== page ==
Saturday, July 14, 2012

What's in a vitamin? (Vitamin D)

During my clinical rotations I had a preceptor who recommended over the counter (OTC) vitamins to almost every patient at each routine physical. At first, I followed blindly, but I decided I would do my due diligence and investigate some commonly recommended vitamins to see if there is actually any evidence that it is worth it to be taking them. I'm going to do this intermittently since it will entirely depend on my mood towards research when I sit down to write. Today, lets talk vitamin D.

Vitamin D:
This one is getting a lot of attention lately among health professionals. A significant portion of the American population is vitamin D deficient, and those with darker skin tones are more likely to be deficient. Vitamin D is naturally obtained through exposure to sunlight or in fatty fish, or egg yolks. Very few foods naturally contain vitamin D, and therefore, here in the USA many foods are fortified with vitamin D such as milk, yogurt, orange juice, and some cereals. 

The primary function of vitamin D is to help absorb calcium from the GI tract. Without vitamin D, we cannot absorb calcium, which affects bone growth and muscle function. Therefore, obvious reason to take vitamin D, if you are deficient, is to keep your bones and muscles function properly.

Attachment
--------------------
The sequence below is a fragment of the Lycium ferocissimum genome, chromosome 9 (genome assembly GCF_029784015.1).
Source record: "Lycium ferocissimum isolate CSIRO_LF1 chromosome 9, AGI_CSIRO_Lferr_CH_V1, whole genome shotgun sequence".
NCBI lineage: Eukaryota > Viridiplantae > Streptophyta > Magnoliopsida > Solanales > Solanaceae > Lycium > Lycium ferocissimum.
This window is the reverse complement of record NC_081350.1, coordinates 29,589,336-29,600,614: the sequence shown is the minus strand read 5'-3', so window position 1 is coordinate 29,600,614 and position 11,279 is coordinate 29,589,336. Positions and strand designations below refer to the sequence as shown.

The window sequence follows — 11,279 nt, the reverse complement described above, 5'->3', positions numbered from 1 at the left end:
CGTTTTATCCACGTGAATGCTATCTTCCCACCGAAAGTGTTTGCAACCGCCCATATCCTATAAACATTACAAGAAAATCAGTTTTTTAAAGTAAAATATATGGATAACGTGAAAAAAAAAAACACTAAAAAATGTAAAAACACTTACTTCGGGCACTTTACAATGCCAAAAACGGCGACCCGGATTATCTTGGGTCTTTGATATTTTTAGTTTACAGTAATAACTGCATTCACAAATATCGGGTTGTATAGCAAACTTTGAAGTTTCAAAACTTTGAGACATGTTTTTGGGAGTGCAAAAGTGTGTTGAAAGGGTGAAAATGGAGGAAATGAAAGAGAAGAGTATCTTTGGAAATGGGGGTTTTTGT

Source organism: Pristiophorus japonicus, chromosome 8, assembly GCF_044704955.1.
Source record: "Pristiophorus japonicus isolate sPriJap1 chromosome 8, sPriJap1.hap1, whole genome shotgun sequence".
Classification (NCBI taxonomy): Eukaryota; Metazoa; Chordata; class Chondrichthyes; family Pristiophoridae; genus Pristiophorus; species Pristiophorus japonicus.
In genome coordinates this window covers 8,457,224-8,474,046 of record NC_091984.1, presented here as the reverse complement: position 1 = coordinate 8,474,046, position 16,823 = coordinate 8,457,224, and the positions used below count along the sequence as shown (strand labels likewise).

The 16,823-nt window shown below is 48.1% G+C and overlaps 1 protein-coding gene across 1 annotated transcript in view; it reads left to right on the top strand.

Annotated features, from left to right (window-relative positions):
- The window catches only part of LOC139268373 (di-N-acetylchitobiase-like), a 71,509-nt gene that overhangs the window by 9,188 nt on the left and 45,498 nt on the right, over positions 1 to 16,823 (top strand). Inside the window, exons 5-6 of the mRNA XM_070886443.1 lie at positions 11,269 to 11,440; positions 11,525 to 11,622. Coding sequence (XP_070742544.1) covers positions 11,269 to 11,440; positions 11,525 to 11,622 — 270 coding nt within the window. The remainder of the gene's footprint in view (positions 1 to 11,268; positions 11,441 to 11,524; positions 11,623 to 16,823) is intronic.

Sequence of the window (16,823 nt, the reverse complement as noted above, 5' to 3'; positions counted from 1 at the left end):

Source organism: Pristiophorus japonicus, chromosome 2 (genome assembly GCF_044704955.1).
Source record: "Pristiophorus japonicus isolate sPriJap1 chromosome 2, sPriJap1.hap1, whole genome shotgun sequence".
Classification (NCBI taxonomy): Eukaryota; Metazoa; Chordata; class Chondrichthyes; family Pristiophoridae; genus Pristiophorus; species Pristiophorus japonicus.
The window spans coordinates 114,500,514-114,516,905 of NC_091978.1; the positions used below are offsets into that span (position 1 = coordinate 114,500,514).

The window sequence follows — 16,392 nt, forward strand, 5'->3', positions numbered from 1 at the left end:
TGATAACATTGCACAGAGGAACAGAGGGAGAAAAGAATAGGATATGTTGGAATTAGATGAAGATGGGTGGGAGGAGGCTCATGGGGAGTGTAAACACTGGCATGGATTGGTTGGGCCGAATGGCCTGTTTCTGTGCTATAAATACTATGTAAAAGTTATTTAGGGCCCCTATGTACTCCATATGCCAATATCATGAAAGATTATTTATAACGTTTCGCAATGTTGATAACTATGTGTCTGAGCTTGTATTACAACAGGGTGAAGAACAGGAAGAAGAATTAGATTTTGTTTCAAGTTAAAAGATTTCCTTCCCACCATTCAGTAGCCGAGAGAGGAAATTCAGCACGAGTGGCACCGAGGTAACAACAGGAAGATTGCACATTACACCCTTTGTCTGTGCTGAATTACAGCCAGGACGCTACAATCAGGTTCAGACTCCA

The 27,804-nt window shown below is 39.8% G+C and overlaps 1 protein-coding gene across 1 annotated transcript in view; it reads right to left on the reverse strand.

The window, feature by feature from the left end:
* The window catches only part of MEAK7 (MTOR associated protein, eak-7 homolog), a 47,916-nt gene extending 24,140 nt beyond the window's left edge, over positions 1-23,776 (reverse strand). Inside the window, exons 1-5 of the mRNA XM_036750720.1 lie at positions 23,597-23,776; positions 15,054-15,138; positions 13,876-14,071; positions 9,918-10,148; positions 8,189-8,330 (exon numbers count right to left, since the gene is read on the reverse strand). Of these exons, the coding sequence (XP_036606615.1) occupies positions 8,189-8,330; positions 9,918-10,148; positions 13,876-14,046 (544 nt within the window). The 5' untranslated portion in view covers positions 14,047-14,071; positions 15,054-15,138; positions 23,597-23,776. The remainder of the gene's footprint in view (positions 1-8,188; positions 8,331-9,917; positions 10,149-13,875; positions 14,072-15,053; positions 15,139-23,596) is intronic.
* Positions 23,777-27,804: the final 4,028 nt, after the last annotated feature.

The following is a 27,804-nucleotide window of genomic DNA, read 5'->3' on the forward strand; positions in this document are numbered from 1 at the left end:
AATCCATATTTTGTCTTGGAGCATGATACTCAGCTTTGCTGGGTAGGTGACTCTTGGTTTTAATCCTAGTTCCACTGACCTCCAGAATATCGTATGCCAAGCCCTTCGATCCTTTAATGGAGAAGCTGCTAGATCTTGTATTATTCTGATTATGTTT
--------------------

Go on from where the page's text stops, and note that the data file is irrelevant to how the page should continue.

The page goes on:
However, vitamin D does more than just absorb calcium. Vitamin D has been shown to have effects on the immune system, particularly in regulating the inflammatory response. White blood cells (helper T cells) have vitamin D receptors which allows vitamin D to have an influence on their response to an immune threat. Vitamin D is thought to play a role specifically in respiratory infections - head colds, chest colds, flu, asthma attacks, etc. Several studies have been performed, especially in children and asthmatic patients, showing the positive effects vitamin D has on regulating immune system response and how deficiency can lead to poorer overall health.

Whats even better is that because of the research that has already been performed, more evidence is surfacing about the many roles vitamin D plays in decreased inflammation and increasing regulation of the immune system. It may even play a role in reducing risk of colon, prostate and breast cancer.

With that said, don't go crazy and overdo it. The benefits of vitamin D come only from having a normal level. Excessive levels of vitamin D can cause problems of its own, as with anything. Vitamin D deficiency should be treated, but if your levels are normal, you eat vitamin D fortified foods, and get some exposure to sunlight, there is no need to worry.

Where this info is coming from: 

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